In one of the rooms of the Maulana Azad Centre For Indian Culture (MACIC) in downtown Cairo, Bharat Singh is busy teaching a class full of enthusiasts the benefits of the lotus position. In attendance are a bunch of children, ranging from five to 10 years, young women and a couple of men. Sara’s face is scrunched up in concentration as she follows Singh’s monosyllabic instructions. Sara, 32, had been grappling with anger management issues since her late teens until she discovered yoga a few years ago. To her delight, she realised, practising asanas made her feel more in control of her life. “I think it helped me get in touch with my spiritual side. I have always been very passionate, quick to anger. It has made me calmer,” she says.
Sara, who works as a yoga teacher in one of the many gyms that dot downtown Cairo, is not the only one to have woken up to yoga. More young Cairenese are now getting hooked to the discipline; the yoga classes organised by the Indian cultural centre has seen one of the highest enrollments in recent years. “It was the International Day of Yoga (June 21) last year. We were a little apprehensive about it, because in 2004, there was a fatwa against yoga (by the then Grand Mufti of Egypt, Ali Gomaa). There were 14 local yoga teachers, so we got all these people together and the uniform voice was that fatwa or not, we don’t care. We love yoga and we will do it,” says Sanjay Bhattacharyya, India’s ambassador to Egypt.
Ever since the BJP came to power in 2014, it has consistently promoted yoga as India’s soft power. In fact, following Prime Minister Narendra Modi’s appeal, the United Nations General Assembly declared June 21 as the annual International Day of Yoga last year. Bhattacharyya says he organised an inaugural session at India House last year and the turnout was much more than he’d anticipated. This year’s co-ordination session has shown a sharp increase in the number of yoga centres in Cairo alone. “Within a year, it has grown from 14 to 42, so you can imagine the level of growth,” says Bhattacharyya.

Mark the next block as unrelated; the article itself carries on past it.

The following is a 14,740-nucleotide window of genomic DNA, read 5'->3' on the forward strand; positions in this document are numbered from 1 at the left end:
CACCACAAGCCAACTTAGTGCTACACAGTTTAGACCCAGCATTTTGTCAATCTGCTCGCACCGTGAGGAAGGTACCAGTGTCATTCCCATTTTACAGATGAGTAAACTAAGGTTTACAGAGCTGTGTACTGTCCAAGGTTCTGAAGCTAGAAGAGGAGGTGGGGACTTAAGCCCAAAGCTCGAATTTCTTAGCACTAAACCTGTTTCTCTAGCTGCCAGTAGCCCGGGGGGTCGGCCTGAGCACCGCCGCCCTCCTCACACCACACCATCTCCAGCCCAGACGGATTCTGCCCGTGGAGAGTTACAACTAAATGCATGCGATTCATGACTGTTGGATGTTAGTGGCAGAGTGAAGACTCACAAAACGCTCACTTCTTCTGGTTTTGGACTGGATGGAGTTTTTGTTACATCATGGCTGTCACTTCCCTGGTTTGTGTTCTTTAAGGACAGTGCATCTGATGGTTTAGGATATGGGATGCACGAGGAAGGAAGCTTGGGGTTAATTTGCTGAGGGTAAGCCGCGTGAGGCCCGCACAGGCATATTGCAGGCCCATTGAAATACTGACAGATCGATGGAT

This year’s session will be held at the Al Azhar Park, a huge public park restored by the Aga Khan Foundation, located in Islamic Cairo. “We will have a main stage where we are going to have our group session and we are setting up four small sub-stages where we are giving an opportunity to all these yoga gurus… This is despite the fact that this is going to happen during Ramadan. It’s a very big thing here, so we do it in the evening, but we are expecting thousands,” says Bhattacharyya.
Last year, the Indian diplomatic mission in Cairo also introduced yoga for the 35,000-odd Egyptians who work in Indian factories in Egypt and circulated video tapes to help them practice. But that venture met with limited success.
A teaching assistant at the British University in Cairo, Radwa Saad, 24, had always been a fitness enthusiast, but it was her selection as an IDEX 2015 (a global leadership programme) fellow that got her interested in yoga. While she lived and worked in Bangalore during the six months of the fellowship, Saad attended Vipassana courses, learned meditation and experimented with various schools of yoga. “It’s so much better than going to the gym because you can balance out your fitness training. There’s also minimal risk of injury,” she says.
Roughly half the population in Egypt is below the age of 25 and Cairo has seen a spurt in fitness-related activities over the last few years. In particular, the Cairo Runners, a group that meets every Friday in different neighbourhoods of the city for a run along its streets, now boasts of over 2,500 members.
Yoga, though, is more popular among women and children. “Men have this idea that they need to build muscles and attend a gym. At our centre, the ratio of men and women participants in the classes is 1:4,” says Singh, the Delhi-based instructor who joined MACIC last year. He holds a three-year contract to teach yoga at the Indian cultural centre.
Singh says what has helped in popularising yoga among the young Cairenese is improvisation. He encourages his students to look beyond the traditional and devise newer, more vibrant ways of learning. So, once his class finishes routine asanas, he encourages them to work together to create choreographed performance pieces set to instrumental music.
Rym, 28, has always been slightly overweight and uncomfortable with the idea of going to the gym. When she got to know of the yoga classes at the MACIC on Facebook, she knew it was a good shot at getting fit without resorting to training on machines. In the seven months since she has joined the classes, Rym says she has grown in confidence and fitness. “I am not sporty, but I obviously want to be fit. This seems like the perfect thing for someone like me,” says the art teacher at a nursery school.